My heuristic about this is that the public is currently oversensitive on zoonotic viruses—so I feel free to not following this one until there is some more serious info.
I am surprised that nobody linked to Scott Alexander on ivermectin: https://astralcodexten.substack.com/p/ivermectin-much-more-than-you-wanted (plus: https://astralcodexten.substack.com/p/higlights-from-the-comments-on-ivermectin?s=r). For me it more or less settles the subject—the most probable hypothesis is ivermectin de-warms people and it has a huge positive outcome on peoples health when people have warms (independently from covid—or maybe even dependently—because the warms decrease immune response fighting the virus) and unfortunately in many places on Earth worms are still prevalent enough that it shows in covid related trials.
But on the other hand I am pretty much sure that much of vaccines related info is now suppressed—not through a centralized censorship but via an emergent mechanism.
The clustering is pretty telling—anyone who claims that vaccines are dangerous also claims that ivermectin or HCQ treats covid, everyone who rejects ivermectin will also reject any claims about adverse effects of vaccines.
Yet another clustered subject is vaccine efficacy—it is pretty clear that injected vaccines don’t prevent getting ill and spreading the virus. Vaccination can limit the time of virus shedding—but actually the dangerous case is when we shed the virus when hot having other symptoms and for all we know vaccines might even increase the durability of that infection phase. This is something that is admitted by the ‘main stream’ - but the implication of that is that “vaccine passports” are silly, because vaccinated persons can still spread the virus and that will never be accepted by the ‘pro-vaccines’ side (which is now main stream).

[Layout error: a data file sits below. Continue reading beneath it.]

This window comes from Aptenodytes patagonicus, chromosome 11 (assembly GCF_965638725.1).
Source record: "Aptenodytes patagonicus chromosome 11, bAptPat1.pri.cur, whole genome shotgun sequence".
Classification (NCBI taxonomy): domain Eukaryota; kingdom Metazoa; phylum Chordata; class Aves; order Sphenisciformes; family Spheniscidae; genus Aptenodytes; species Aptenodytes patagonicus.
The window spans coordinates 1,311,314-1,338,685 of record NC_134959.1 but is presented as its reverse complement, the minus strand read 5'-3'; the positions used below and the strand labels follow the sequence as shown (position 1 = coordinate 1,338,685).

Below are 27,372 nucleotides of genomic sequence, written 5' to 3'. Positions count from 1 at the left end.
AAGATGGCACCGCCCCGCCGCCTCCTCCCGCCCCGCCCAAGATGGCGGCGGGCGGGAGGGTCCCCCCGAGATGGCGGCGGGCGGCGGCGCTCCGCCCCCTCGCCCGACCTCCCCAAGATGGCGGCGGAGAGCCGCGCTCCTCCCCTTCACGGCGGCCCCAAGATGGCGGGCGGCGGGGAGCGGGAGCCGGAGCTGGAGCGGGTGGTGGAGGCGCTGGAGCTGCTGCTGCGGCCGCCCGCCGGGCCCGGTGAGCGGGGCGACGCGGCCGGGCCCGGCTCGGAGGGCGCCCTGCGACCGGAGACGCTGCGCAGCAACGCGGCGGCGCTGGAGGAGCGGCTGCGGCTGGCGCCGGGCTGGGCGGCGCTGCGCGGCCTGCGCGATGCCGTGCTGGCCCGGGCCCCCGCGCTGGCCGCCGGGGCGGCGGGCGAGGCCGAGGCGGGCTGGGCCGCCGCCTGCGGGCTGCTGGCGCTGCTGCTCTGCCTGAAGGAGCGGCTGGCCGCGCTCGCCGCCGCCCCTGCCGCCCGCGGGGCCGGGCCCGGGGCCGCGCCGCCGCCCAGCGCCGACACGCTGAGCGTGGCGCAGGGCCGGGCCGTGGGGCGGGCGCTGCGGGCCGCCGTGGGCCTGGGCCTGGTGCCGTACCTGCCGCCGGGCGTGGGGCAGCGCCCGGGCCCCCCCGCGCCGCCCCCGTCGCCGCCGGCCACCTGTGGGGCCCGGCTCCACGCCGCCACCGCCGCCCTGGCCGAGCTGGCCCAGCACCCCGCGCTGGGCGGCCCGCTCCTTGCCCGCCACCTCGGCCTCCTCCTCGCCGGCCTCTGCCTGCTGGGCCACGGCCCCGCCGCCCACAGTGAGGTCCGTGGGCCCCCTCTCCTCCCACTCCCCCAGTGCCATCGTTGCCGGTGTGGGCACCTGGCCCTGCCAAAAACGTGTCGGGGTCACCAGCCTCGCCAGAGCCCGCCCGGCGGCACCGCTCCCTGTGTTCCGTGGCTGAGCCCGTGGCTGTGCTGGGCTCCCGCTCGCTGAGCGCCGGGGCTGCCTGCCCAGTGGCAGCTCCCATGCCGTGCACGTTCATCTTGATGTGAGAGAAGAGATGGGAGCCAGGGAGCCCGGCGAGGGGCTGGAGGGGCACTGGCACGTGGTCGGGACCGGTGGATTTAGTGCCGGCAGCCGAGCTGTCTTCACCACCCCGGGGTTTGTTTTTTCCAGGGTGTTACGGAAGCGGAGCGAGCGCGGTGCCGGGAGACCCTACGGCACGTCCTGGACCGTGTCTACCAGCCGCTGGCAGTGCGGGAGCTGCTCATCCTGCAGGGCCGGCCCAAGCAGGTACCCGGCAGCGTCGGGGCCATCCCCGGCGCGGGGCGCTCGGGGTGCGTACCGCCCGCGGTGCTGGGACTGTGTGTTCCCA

It is also pretty clear now that the current vaccines are less effective against the new variants—the problem is that the ‘pro vaccine side’ does not want to admit that, and ‘the other side’ does not want to admit that the right conclusion is that we need new vaccines (maybe the nasal onese—that would provide sterilizing immunity): https://erictopol.substack.com/p/the-covid-capitulation?s=w
I must admit I am not an expert in this—but I would assume that the low hanging fruit is patrolling bots with AI for spotting the enemy. The advantage of using AI is two things—one is relieving people from paying attention to the video feeds, another one is that it would compress the communication needs—the bot would only need to communicate after it spots something interesting and do everything else autonomously.